The Best Method For Being Grateful

People often ask, “when a great oak falls in the woods, does anyone notice if nobody’s there to hear it?”

I believe that just because you’re not there to hear it doesn’t mean that others who live near it can’t feel it. When it falls, the vibrations can be felt by all life close to it.

I believe it’s the same when someone who touched your life also falls. You might not be there to hear it, but the vibrations can be felt throughout your community.

Robin Williams died this week in what has been reported as suicide due to depression. Earlier this year, we also lost the wonderful L’Wren Scott to depression, whose timeless designs and enduring elegance I have always admired since I first saw her work in Harper’s Bazaar at least 6 years ago.

Of course, it highlights the need for continued work on depression and related diseases, but it just strikes me as saddening that we have to lose cherished figures in the public eye for it to be brought to wider awareness.

For both Robin and L’Wren, and for everyone else who is suffering and who has been touched by this disease:

I wish you all Freedom.

Recently I lost a Grand Dame in my life, not to depression, but to complications from pneumonia and cancer.

You know the Grand Dame, she’s the one who might not be married with kids, but she also might be. She is larger than life in many ways. She is ferocious, she is relentless, she gets what she wants, and she has a heart to match the depth and breadth that these qualities encompass.

One of the Grand Dames in my life has died. She was fighting right to the end.

I wasn’t as close to her as many other people were, if anything I was much more like a young sapling at the roots of her tree. I admired her greatly, her strength and her life – she was just so full of life. She could be stern, of course. She’s the kind of person who, when she speaks, everyone listened. She was also quite theatrical and highly entertaining.

And now, she’s gone.

The thing that all these events remind me of, above all else, is that we’re still alive. So are you, if you are reading this.

We are alive.

And whilst we are alive, and whilst at times it can be excruciatingly difficult, it is worth finding those things that make you come alive, that make you feel most alive, and making time to doing those things as often as you feasibly can.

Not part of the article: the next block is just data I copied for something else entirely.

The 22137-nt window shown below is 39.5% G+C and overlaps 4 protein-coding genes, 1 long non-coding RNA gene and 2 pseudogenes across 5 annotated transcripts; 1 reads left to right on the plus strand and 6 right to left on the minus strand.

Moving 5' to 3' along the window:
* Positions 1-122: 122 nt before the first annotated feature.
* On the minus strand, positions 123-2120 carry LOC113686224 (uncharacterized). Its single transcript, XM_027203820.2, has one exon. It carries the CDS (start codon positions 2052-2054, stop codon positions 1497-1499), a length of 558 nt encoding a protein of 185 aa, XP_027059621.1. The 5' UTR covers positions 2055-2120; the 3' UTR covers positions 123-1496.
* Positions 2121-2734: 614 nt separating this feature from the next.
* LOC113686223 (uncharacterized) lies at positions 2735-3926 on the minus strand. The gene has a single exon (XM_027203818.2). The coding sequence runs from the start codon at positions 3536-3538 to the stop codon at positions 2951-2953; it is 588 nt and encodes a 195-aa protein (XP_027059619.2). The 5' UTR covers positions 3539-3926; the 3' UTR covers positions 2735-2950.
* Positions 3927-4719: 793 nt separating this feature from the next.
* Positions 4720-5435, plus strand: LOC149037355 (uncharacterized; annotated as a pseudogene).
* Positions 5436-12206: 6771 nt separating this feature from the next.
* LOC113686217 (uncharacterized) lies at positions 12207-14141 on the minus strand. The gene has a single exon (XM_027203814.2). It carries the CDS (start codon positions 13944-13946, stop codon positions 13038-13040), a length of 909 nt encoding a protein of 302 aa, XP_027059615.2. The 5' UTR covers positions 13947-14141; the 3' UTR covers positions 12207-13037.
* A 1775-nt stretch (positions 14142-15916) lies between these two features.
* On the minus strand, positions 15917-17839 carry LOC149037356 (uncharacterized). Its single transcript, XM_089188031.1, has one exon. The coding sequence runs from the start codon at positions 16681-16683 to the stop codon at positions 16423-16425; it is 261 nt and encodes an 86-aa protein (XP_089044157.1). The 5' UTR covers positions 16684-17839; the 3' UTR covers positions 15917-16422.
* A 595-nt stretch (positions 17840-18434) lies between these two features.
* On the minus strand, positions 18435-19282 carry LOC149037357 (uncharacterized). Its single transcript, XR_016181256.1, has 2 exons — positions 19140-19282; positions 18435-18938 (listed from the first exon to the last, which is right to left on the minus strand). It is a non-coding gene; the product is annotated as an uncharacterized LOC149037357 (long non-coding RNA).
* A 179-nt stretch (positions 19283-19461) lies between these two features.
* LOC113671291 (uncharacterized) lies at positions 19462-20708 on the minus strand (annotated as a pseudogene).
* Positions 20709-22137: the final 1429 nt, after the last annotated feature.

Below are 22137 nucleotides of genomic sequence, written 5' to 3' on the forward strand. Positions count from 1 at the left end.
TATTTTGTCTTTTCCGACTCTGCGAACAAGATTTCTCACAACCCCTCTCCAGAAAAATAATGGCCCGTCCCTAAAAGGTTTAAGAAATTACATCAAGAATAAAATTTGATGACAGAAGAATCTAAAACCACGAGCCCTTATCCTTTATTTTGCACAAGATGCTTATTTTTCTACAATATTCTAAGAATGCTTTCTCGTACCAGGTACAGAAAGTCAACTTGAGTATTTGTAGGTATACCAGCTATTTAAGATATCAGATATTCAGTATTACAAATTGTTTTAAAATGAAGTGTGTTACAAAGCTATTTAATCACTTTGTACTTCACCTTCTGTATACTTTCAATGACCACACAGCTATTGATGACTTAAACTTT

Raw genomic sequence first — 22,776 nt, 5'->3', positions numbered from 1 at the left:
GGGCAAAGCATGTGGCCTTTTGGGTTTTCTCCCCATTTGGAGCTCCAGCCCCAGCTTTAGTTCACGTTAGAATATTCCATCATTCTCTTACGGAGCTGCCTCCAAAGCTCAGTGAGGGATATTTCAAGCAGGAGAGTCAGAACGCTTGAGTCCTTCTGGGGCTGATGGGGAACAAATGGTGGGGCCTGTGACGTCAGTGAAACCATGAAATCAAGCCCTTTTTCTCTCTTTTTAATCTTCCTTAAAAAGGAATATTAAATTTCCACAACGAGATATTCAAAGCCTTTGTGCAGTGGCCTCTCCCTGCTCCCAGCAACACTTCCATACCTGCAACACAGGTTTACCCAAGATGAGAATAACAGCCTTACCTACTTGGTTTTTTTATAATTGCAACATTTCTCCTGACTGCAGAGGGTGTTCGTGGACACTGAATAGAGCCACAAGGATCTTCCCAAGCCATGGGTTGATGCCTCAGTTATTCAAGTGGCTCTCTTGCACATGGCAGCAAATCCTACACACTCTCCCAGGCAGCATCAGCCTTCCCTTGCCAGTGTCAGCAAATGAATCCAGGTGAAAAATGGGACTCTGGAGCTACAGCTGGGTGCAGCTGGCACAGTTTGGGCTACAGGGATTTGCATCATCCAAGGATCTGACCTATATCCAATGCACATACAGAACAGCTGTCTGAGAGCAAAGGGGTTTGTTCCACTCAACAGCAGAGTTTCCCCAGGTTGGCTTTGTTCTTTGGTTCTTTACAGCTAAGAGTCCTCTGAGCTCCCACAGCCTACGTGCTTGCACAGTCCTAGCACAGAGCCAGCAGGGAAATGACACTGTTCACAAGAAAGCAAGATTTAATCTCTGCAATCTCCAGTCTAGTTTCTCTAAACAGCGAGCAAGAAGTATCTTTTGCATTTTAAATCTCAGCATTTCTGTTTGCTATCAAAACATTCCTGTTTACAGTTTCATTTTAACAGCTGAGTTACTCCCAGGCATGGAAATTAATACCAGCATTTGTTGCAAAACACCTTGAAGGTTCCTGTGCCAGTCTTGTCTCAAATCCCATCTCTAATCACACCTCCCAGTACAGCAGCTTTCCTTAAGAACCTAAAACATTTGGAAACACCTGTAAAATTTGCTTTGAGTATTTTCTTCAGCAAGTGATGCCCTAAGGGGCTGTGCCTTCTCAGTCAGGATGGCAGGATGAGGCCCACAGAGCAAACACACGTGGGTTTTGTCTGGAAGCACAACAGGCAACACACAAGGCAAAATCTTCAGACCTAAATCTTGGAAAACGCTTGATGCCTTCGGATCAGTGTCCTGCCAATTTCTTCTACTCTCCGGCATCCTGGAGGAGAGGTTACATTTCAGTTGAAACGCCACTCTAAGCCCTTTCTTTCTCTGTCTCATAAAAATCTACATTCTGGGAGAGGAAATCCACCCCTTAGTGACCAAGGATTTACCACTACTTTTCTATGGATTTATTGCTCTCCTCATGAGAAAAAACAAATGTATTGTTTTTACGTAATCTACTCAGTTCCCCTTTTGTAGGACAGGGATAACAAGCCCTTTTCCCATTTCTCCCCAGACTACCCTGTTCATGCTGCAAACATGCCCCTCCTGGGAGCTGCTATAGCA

Not just because it makes for a better quality of life.

But because I can’t think of any other way of being grateful to be alive than to do those things that make you feel alive as often as you can and want to.

It’s only because you are alive that you can do those things, and feel pleasure, and joy, and get lost in the moment.

One of the things that make me come alive is motorbiking. Admittedly I’m more of a weekend/pleasure rider than a hardcore commuter, but nonetheless, I ride. Having my senses assaulted by the intense noise of the wind and engine, feeling the bike slicing through the wind and it pushing back against my body, seeing the world without the constraints of the metal cage we call a car, smelling and tasting the scenery as I propel through it – few things are more exhilirating and overwhelming, overwhelming to the point where I am so forced into the present that I am forced to meditate, alert to changes and possible dangers on the road in front of me.

In the morning, my other half and I are adventuring with our motorbikes to Germany from the UK. I love these forays into Europe, not just because I’m abroad and it’s a holiday, but also because I love the endurance test, both doing it and finishing it. All long-distance travel, even in a car, is an endurance test, but with the elements pummelling into you, it kinda kicks it up a notch or three.

This is what I took up motorbiking for.

This is one of the things that makes me feel alive, and humbly grateful for it.

The Grand Dame was also learning to ride motorbikes. She was ultimately robbed of this.

Now, I’m not going to dedicate my next ride to her or anything like that (I can feel her eyes scorning me for pondering such a sentimental thought!), but it sure makes me grateful that I am alive and can go out and get to feel alive by riding my Aveline.

What will you do to feel alive today?

Laughter,

Catherine

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